National Arbor Day

Reader Contribution by Earth Gauge

Did you know the five most common trees in the United States are the red maple, loblolly pine, sweetgum, douglas-fir and quaking aspen? National Arbor Day – which falls on April 25, 2014 – is the perfect time to plant them! Founded over 135 years ago, Arbor Day is dedicated to planting and celebrating trees across the United States. Trees add beauty and value to our landscapes, and provide many environmental benefits. They help clean the air by absorbing pollutants, provide oxygen that we breathe, absorb rain water and snowmelt, prevent erosion and more!

Several states celebrate their state Arbor Days on April 25, too. Check out the list below.

Viewer Tip: You can celebrate National Arbor Day in more ways than one!

Learn about trees in your area and take a hike with friends and family to see how many you can identify.
Volunteer 
with a local tree-planting organization to plant trees in your community.
Plant a tree at home. After choosing one from the many different species of trees that can grow where you live, consider the location of the tree before planting it. Add deciduous trees (trees that lose their leaves in the fall) on the south, east and west sides of your home to provide shade during the summer, reducing cooling costs. Plant evergreen trees along the north and west sides of your home to block chilly winds.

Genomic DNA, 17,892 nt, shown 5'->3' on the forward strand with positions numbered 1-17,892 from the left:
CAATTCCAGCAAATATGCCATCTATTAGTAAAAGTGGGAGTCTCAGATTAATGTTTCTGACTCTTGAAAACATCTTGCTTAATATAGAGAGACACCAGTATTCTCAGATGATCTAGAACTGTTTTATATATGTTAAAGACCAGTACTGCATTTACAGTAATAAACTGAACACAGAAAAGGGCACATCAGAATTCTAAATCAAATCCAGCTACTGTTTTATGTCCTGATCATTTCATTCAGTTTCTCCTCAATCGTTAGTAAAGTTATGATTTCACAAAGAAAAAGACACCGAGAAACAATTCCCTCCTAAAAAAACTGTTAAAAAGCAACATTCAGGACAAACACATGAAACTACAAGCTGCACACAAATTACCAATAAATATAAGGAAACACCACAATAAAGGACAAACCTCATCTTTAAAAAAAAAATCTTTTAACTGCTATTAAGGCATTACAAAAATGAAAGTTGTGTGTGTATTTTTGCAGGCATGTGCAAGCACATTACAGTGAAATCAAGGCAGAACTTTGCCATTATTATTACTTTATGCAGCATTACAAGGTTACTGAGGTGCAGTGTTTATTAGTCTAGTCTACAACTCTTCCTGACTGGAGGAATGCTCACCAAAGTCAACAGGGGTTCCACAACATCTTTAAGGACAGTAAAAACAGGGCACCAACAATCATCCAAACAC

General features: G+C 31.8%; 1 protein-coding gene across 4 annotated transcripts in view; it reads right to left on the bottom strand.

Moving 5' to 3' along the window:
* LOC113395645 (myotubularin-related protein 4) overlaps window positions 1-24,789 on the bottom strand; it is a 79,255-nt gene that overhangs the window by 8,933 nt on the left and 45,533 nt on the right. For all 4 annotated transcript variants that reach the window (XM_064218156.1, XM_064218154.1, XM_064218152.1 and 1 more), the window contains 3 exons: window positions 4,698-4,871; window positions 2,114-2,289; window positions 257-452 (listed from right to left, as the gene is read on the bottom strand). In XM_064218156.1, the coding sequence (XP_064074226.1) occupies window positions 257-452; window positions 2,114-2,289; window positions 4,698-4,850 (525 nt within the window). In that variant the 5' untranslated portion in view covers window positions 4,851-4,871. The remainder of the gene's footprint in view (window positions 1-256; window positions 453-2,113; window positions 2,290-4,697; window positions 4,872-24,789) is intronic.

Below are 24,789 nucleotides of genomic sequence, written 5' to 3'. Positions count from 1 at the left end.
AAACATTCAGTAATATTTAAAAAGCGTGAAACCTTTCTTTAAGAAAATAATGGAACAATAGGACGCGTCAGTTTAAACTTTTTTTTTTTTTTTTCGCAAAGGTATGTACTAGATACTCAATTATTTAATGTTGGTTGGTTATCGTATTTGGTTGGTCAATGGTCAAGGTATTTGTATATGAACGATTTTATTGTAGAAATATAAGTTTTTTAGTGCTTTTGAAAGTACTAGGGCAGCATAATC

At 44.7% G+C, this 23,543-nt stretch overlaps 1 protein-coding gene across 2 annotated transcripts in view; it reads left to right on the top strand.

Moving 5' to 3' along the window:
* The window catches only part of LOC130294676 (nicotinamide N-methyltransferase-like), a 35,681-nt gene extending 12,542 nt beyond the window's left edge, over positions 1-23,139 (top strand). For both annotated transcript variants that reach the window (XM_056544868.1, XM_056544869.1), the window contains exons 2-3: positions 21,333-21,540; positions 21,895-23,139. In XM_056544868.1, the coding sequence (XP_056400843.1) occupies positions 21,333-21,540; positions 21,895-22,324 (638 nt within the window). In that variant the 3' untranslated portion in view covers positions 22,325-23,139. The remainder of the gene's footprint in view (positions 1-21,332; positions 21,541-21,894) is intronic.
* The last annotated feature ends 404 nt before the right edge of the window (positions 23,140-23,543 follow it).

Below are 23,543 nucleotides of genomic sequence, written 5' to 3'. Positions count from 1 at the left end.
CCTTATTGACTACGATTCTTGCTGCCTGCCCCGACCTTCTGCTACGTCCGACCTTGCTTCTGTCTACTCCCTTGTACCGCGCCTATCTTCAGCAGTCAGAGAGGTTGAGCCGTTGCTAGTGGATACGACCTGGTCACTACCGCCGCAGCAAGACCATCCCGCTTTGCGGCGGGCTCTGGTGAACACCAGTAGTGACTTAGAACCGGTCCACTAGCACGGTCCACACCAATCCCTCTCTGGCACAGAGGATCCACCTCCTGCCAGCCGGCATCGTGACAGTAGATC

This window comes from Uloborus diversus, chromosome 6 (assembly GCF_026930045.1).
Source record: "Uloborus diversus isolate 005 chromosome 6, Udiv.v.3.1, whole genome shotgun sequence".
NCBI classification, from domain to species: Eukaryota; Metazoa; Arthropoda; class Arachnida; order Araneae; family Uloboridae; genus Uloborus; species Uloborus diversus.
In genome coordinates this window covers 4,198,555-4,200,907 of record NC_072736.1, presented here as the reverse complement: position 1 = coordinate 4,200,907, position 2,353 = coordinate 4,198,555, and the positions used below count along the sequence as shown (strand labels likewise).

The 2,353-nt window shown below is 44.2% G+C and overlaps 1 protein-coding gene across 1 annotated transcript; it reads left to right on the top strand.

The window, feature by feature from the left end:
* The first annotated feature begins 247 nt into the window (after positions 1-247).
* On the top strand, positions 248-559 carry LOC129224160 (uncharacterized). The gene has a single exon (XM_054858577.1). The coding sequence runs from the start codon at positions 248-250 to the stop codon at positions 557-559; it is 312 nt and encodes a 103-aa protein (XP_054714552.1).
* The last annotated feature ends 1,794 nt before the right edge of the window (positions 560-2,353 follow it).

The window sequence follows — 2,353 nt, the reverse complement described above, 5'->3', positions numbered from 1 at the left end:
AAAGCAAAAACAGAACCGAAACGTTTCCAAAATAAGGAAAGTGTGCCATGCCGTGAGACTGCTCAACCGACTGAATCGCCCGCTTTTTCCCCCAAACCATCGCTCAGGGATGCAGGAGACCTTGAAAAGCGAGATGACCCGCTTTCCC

States Celebrating Arbor Day on April 25

    (Interactive Map)

    Arizona – Palo Verde
    Connecticut – White Oak
    Delaware – American Holly
    District of Columbia – Scarlet Oak
    Idaho – Western White Pine
    Illinois – White Oak
    Indiana – Tulip Tree
    Iowa – Oak
    Kansas – Cottonwood
    Massachusetts – American elm
    Michigan – Eastern white pine
    Minnesota – Norway pine (or red pine)
    Montana – Ponderosa pine
    Nebraska – Cottonwood
    Nevada – Bristlecone pine & Single-leaf piñon
    New Hampshire – White birch
    New Jersey – Red oak
    New York – Sugar maple
    Ohio – Ohio buckeye
    Pennsylvania – Eastern hemlock
    South Dakota – Black Hills spruce
    Rhode Island – Red maple
    Utah – Quaking aspen (as of 2014)
    Virginia – Flowering dogwood
    Wisconsin – Sugar maple
    Wyoming – Cottonwood

    (Sources: Arbor Day Foundation. “Benefits of Trees.” http://www.arborday.org/trees/benefits.cfm; PATrees.org, “Trees and Forests Reduce the Impacts of Stormwater,” http://www.patrees.org/trees-reduce-stormwater; Lady Bird Johnson Wildflower Center, “Native Plant Database,” http://www.wildflower.org/plants/)

    FromEarth Gauge